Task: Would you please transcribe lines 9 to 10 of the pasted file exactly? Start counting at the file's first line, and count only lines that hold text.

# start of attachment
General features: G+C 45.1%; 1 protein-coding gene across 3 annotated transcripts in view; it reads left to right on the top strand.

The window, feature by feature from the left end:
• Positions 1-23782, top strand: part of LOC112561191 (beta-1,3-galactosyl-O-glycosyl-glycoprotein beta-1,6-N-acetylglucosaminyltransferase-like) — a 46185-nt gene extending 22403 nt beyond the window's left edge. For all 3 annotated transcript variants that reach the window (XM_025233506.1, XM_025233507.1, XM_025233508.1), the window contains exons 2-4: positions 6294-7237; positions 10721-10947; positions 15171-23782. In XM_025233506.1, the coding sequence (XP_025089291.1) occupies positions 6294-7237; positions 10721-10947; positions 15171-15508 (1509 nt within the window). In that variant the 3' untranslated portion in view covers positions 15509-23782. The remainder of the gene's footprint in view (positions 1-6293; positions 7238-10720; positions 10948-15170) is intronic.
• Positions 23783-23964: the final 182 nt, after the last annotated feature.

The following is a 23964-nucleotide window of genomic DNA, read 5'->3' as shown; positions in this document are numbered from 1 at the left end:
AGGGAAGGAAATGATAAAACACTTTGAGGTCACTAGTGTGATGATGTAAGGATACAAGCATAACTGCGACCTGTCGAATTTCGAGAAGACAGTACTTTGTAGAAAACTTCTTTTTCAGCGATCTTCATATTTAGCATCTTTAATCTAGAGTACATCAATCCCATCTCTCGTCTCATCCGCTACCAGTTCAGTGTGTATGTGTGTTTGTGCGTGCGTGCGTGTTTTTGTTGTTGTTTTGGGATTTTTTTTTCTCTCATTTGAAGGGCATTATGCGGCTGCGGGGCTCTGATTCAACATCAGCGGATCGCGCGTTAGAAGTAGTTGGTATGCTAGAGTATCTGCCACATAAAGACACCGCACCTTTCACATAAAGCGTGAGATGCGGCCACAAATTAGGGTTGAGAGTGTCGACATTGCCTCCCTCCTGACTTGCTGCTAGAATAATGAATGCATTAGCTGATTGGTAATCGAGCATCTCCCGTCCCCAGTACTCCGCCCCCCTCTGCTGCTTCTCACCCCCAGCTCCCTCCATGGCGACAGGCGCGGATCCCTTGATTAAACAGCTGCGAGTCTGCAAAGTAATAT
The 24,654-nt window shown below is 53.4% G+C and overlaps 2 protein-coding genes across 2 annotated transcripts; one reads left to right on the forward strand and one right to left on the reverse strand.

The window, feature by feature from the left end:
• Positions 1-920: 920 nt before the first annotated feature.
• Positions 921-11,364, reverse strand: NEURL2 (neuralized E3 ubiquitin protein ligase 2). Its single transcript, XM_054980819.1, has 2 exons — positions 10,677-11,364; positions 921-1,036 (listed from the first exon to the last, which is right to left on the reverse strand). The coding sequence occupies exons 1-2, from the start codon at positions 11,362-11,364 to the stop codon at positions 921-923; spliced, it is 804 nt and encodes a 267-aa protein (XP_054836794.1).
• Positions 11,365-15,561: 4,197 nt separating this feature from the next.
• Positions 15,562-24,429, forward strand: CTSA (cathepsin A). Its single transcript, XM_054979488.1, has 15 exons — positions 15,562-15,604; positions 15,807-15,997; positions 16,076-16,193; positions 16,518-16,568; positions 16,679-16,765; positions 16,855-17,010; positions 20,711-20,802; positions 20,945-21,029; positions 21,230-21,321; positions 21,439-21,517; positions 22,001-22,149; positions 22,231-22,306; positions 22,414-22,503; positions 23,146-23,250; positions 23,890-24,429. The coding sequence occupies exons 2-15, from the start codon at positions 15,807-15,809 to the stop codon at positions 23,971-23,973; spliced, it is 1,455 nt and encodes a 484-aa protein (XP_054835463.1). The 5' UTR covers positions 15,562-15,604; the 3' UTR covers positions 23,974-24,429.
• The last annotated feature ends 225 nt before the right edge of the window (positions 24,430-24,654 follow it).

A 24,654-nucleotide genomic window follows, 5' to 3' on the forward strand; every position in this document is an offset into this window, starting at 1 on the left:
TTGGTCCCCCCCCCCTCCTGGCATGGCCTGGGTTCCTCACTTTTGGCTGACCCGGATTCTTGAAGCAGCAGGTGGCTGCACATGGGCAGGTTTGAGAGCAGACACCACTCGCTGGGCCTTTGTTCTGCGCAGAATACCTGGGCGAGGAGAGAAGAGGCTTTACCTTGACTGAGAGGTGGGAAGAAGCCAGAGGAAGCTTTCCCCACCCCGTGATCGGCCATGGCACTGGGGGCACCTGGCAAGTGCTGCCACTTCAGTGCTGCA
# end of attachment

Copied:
• Positions 1-920: 920 nt before the first annotated feature.
• Positions 921-11,364, reverse strand: NEURL2 (neuralized E3 ubiquitin protein ligase 2). Its single transcript, XM_054980819.1, has 2 exons — positions 10,677-11,364; positions 921-1,036 (listed from the first exon to the last, which is right to left on the reverse strand). The coding sequence occupies exons 1-2, from the start codon at positions 11,362-11,364 to the stop codon at positions 921-923; spliced, it is 804 nt and encodes a 267-aa protein (XP_054836794.1).